Article  Google Scholar 

  24. Zaragoza-Trello, C., Vilà, M., Botías, C. & Bartomeus, I. Interactions among global change pressures act in a non-additive way on bumblebee individuals and colonies. Funct. Ecol. 35(2), 420–434 (2021).

    Article  Google Scholar 

  25. Collett, M., Chittka, L. & Collett, T. S. Spatial memory in insect navigation. Curr. Biol. 23(17), R789–R800 (2013).

    CAS  PubMed  Article  Google Scholar 

  26. Klein, S., Cabirol, A., Devaud, J. M., Barron, A. B. & Lihoreau, M. Why bees are so vulnerable to environmental stressors. Trends Ecol. Evol. 32(4), 268–278 (2017).

    PubMed  Article  Google Scholar 

  27. Dyer, A. G., Dorin, A., Reinhardt, V., Garcia, J. E. & Rosa, M. G. Bee reverse-learning behavior and intra-colony differences: simulations based on behavioral experiments reveal benefits of diversity. Ecol. Model. 277, 119–131 (2014).

    Article  Google Scholar 

  28. Raine, N. E. & Chittka, L. No trade-off between learning speed and associative flexibility in bumblebees: A reversal learning test with multiple colonies. PLoS ONE 7(9), e45096 (2012).

    ADS  CAS  PubMed  PubMed Central  Article  Google Scholar 

  29. Henry, M. et al. A common pesticide decreases foraging success and survival in honey bees. Science 336(6079), 348–350 (2012).

    ADS  CAS  PubMed  Article  Google Scholar 

  30. Siviter, H., Koricheva, J., Brown, M. J. F. & Leadbeater, E. Quantifying the impact of pesticides on learning and memory in bees. J. Appl. Ecol. 55(6), 2812–2821 (2018).

    PubMed  PubMed Central  Article  Google Scholar 

  31. Bitterman, M. E., Menzel, R., Fietz, A. & Schäfer, S. Classical conditioning of proboscis extension in honeybees (Apis mellifera). J. Comp. Psychol. 97(2), 107–119. https://doi.org/10.1037/0735-7036.97.2.107 (1983).

    CAS  Article  PubMed  Google Scholar 

  32. Takeda, K. Classical conditioned response in the honey bee. J. Insect Physiol. 6(3), 168–179. https://doi.org/10.1016/0022-1910(61)90060-9 (1961).

    CAS  Article  Google Scholar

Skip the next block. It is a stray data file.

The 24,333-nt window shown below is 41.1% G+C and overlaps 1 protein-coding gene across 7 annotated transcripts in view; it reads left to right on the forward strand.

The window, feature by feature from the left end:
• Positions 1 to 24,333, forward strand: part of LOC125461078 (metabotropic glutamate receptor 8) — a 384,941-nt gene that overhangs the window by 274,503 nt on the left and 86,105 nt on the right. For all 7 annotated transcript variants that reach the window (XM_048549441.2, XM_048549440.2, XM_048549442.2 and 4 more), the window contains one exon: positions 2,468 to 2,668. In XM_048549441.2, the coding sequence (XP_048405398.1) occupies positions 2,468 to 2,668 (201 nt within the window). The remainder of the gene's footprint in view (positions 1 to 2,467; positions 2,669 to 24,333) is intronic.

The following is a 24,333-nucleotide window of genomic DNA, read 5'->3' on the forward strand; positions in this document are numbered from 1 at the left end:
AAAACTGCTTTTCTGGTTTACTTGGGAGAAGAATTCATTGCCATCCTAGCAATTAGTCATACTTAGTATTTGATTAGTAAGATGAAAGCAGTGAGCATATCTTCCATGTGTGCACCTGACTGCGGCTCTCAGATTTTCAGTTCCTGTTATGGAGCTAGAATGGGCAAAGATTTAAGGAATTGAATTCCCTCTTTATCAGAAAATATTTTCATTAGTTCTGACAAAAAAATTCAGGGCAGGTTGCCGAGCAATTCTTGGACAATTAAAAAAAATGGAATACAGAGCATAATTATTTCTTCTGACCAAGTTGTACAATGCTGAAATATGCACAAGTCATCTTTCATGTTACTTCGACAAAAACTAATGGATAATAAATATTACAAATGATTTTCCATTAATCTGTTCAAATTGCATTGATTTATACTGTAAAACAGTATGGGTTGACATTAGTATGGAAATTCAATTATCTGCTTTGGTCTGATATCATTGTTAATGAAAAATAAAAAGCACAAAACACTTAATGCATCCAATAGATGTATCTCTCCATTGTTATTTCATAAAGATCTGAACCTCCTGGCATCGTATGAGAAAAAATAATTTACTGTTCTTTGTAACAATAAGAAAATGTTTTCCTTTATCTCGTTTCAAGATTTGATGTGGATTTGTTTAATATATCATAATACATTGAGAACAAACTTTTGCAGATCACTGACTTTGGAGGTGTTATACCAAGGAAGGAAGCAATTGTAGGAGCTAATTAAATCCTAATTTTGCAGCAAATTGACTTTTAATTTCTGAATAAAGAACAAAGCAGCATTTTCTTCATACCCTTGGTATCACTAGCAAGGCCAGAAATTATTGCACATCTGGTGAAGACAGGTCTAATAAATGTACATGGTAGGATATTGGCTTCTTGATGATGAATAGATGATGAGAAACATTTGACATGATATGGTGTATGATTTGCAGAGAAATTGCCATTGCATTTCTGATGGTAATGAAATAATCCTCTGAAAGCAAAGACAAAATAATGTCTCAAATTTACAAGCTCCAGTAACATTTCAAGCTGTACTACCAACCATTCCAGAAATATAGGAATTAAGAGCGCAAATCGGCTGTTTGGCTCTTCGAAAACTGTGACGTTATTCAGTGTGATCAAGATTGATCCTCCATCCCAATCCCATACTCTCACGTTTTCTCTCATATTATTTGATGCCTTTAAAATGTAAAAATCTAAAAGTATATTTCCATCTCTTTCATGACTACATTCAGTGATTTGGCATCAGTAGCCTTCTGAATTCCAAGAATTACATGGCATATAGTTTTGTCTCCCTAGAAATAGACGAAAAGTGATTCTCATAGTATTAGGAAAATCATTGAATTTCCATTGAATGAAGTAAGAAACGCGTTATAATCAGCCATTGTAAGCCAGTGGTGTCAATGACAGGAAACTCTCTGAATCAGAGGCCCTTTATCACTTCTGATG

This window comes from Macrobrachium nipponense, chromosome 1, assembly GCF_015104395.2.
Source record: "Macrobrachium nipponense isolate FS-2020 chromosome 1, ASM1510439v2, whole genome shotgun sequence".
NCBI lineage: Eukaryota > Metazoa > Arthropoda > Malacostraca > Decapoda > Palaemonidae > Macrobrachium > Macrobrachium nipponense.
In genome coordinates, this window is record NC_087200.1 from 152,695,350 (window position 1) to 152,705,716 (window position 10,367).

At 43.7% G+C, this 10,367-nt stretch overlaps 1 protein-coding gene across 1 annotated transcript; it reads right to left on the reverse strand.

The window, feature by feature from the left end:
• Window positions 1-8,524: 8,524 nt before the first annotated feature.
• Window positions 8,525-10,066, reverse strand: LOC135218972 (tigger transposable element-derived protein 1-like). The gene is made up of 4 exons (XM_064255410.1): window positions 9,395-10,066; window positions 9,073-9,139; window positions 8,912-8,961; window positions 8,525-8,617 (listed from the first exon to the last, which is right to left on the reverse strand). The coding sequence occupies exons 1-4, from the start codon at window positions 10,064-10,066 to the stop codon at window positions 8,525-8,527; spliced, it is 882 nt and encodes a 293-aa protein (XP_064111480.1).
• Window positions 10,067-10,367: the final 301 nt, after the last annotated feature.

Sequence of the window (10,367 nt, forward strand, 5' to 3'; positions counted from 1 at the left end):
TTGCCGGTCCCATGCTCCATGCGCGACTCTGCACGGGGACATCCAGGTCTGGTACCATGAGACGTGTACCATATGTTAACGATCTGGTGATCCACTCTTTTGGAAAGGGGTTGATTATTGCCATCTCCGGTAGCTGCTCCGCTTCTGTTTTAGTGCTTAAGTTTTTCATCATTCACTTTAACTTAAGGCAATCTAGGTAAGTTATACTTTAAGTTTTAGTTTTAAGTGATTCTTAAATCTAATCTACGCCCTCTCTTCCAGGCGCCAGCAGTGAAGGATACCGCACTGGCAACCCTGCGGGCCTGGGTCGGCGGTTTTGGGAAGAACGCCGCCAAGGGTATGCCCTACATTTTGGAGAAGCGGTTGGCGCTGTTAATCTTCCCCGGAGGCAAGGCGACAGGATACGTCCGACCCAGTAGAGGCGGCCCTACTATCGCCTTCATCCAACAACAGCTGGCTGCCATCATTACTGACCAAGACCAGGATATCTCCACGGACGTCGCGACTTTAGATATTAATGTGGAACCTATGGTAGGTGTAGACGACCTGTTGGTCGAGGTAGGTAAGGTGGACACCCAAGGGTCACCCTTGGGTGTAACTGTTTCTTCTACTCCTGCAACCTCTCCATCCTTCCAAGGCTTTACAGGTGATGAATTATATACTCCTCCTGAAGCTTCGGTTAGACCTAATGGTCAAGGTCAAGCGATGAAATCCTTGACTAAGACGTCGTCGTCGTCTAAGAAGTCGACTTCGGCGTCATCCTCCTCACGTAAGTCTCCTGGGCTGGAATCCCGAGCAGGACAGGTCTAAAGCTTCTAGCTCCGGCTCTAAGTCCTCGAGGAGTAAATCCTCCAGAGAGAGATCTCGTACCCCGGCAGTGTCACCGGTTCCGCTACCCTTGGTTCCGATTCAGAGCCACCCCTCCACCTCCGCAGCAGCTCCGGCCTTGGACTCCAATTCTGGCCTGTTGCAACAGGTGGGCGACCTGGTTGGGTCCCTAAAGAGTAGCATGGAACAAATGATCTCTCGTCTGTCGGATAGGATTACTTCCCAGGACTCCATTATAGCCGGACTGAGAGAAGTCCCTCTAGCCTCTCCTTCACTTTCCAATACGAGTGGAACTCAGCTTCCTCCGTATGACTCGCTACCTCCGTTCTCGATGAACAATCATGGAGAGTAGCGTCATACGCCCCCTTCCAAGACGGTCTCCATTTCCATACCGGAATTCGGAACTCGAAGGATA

33. Laloi, D. et al. Olfactory conditioning of the proboscis extension in bumble bees. Entomol. Exp. Appl. 90(2), 123–129 (1999).

    Article  Google Scholar 

  34. Gómez-Moracho, T., Heeb, P. & Lihoreau, M. Effects of parasites and pathogens on bee cognition. Ecol. Entomol. 42, 51–64 (2017).

    Article  Google Scholar 

  35. Garratt, M. P. D. et al. The identity of crop pollinators helps target conservation for improved ecosystem services. Biol. Cons. 169, 128–135 (2014).

    CAS  Article  Google Scholar 

  36. Morandin, L. A., Laverty, T. M. & Kevan, P. G. Bumble bee (Hymenoptera: Apidae) activity and pollination levels in commercial tomato greenhouses. J. Econ. Entomol. 94(2), 462–467 (2001).

    CAS  PubMed  Article  Google Scholar 

  37. Siviter, H. et al. No evidence for negative impacts of acute sulfoxaflor exposure on bee olfactory conditioning or working memory. PeerJ 7, e7208 (2019).

    PubMed  PubMed Central  Article  Google Scholar 

  38. Sparks, T. C. et al. Sulfoxaflor and the sulfoximine insecticides: Chemistry, mode of action and basis for efficacy on resistant insects. Pestic. Biochem. Physiol. 107(1), 1–7. https://doi.org/10.1016/j.pestbp.2013.05.014 (2013).

    CAS  Article  PubMed  Google Scholar 

  39. Krupke, C. H., Hunt, G. J., Eitzer, B. D., Andino, G. & Given, K. Multiple routes of pesticide exposure for honey bees living near agricultural fields. PLoS ONE 7(1), e29268 (2012).

    ADS  CAS  PubMed  PubMed Central  Article  Google Scholar 

  40. Tomizawa, M. & Casida, J. E. Neonicotinoid insecticide toxicology: Mechanisms of selective action. Annu. Rev. Pharmacol. Toxicol. 45, 247–268 (2005).

    CAS  PubMed  Article  Google Scholar 

  41. Gill, R. J., Ramos-Rodriguez, O. & Raine, N. E. Combined pesticide exposure severely affects individual-and colony-level traits in bees. Nature 491(7422), 105–108 (2012).

    ADS  CAS  PubMed  PubMed Central  Article  Google Scholar 

  42. Stanley, D. A., Russell, A. L., Morrison, S. J., Rogers, C. & Raine, N. E. Investigating the impacts of field-realistic exposure to a neonicotinoid pesticide on bumblebee foraging, homing ability and colony growth. J. Appl. Ecol. 53(5), 1440–1449 (2016).